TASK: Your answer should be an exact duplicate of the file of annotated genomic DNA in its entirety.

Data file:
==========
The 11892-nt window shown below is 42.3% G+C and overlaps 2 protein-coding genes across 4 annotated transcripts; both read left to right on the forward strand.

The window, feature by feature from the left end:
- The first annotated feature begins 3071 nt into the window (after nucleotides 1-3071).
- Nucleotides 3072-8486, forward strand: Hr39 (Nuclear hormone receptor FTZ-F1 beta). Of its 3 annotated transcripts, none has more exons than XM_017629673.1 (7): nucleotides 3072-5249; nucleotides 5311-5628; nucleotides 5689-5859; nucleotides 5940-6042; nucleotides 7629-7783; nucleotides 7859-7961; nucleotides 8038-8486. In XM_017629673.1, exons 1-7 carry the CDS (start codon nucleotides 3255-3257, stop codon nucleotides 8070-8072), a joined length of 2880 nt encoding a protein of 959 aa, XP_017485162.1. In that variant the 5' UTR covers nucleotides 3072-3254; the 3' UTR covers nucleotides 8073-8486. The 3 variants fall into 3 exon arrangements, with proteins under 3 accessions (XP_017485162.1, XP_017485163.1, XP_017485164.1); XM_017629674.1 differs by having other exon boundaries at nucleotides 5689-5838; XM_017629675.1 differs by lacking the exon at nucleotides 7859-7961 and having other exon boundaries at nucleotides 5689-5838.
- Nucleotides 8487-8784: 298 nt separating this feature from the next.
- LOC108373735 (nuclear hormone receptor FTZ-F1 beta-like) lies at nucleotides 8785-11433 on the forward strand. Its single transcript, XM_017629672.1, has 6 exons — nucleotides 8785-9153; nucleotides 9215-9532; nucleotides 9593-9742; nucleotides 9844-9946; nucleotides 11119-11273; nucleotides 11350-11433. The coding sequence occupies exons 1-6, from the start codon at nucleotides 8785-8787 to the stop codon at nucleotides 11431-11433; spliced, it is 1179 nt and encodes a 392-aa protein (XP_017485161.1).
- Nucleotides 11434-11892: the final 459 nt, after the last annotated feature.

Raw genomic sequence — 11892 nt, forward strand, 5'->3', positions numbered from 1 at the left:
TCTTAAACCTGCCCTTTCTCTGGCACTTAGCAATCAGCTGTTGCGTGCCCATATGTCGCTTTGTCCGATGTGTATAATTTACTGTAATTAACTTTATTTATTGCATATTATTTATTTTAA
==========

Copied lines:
The 11892-nt window shown below is 42.3% G+C and overlaps 2 protein-coding genes across 4 annotated transcripts; both read left to right on the forward strand.

The window, feature by feature from the left end:
- The first annotated feature begins 3071 nt into the window (after nucleotides 1-3071).
- Nucleotides 3072-8486, forward strand: Hr39 (Nuclear hormone receptor FTZ-F1 beta). Of its 3 annotated transcripts, none has more exons than XM_017629673.1 (7): nucleotides 3072-5249; nucleotides 5311-5628; nucleotides 5689-5859; nucleotides 5940-6042; nucleotides 7629-7783; nucleotides 7859-7961; nucleotides 8038-8486. In XM_017629673.1, exons 1-7 carry the CDS (start codon nucleotides 3255-3257, stop codon nucleotides 8070-8072), a joined length of 2880 nt encoding a protein of 959 aa, XP_017485162.1. In that variant the 5' UTR covers nucleotides 3072-3254; the 3' UTR covers nucleotides 8073-8486. The 3 variants fall into 3 exon arrangements, with proteins under 3 accessions (XP_017485162.1, XP_017485163.1, XP_017485164.1); XM_017629674.1 differs by having other exon boundaries at nucleotides 5689-5838; XM_017629675.1 differs by lacking the exon at nucleotides 7859-7961 and having other exon boundaries at nucleotides 5689-5838.
- Nucleotides 8487-8784: 298 nt separating this feature from the next.
- LOC108373735 (nuclear hormone receptor FTZ-F1 beta-like) lies at nucleotides 8785-11433 on the forward strand. Its single transcript, XM_017629672.1, has 6 exons — nucleotides 8785-9153; nucleotides 9215-9532; nucleotides 9593-9742; nucleotides 9844-9946; nucleotides 11119-11273; nucleotides 11350-11433. The coding sequence occupies exons 1-6, from the start codon at nucleotides 8785-8787 to the stop codon at nucleotides 11431-11433; spliced, it is 1179 nt and encodes a 392-aa protein (XP_017485161.1).
- Nucleotides 11434-11892: the final 459 nt, after the last annotated feature.

Raw genomic sequence — 11892 nt, forward strand, 5'->3', positions numbered from 1 at the left:
TCTTAAACCTGCCCTTTCTCTGGCACTTAGCAATCAGCTGTTGCGTGCCCATATGTCGCTTTGTCCGATGTGTATAATTTACTGTAATTAACTTTATTTATTGCATATTATTTATTTTAA